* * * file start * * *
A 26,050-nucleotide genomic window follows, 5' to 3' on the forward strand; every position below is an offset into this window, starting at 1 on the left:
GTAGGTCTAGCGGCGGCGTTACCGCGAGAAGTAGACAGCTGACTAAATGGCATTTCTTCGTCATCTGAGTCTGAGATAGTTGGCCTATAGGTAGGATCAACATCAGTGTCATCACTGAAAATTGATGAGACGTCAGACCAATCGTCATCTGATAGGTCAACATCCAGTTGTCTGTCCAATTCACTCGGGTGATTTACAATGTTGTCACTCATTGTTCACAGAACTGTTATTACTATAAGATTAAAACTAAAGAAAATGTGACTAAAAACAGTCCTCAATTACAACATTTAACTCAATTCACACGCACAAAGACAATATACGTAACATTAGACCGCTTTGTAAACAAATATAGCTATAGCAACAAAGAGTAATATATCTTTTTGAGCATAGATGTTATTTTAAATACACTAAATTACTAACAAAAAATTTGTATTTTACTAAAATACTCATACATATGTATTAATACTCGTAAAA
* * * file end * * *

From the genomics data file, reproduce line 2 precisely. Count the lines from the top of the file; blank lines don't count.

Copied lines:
GTAGGTCTAGCGGCGGCGTTACCGCGAGAAGTAGACAGCTGACTAAATGGCATTTCTTCGTCATCTGAGTCTGAGATAGTTGGCCTATAGGTAGGATCAACATCAGTGTCATCACTGAAAATTGATGAGACGTCAGACCAATCGTCATCTGATAGGTCAACATCCAGTTGTCTGTCCAATTCACTCGGGTGATTTACAATGTTGTCACTCATTGTTCACAGAACTGTTATTACTATAAGATTAAAACTAAAGAAAATGTGACTAAAAACAGTCCTCAATTACAACATTTAACTCAATTCACACGCACAAAGACAATATACGTAACATTAGACCGCTTTGTAAACAAATATAGCTATAGCAACAAAGAGTAATATATCTTTTTGAGCATAGATGTTATTTTAAATACACTAAATTACTAACAAAAAATTTGTATTTTACTAAAATACTCATACATATGTATTAATACTCGTAAAA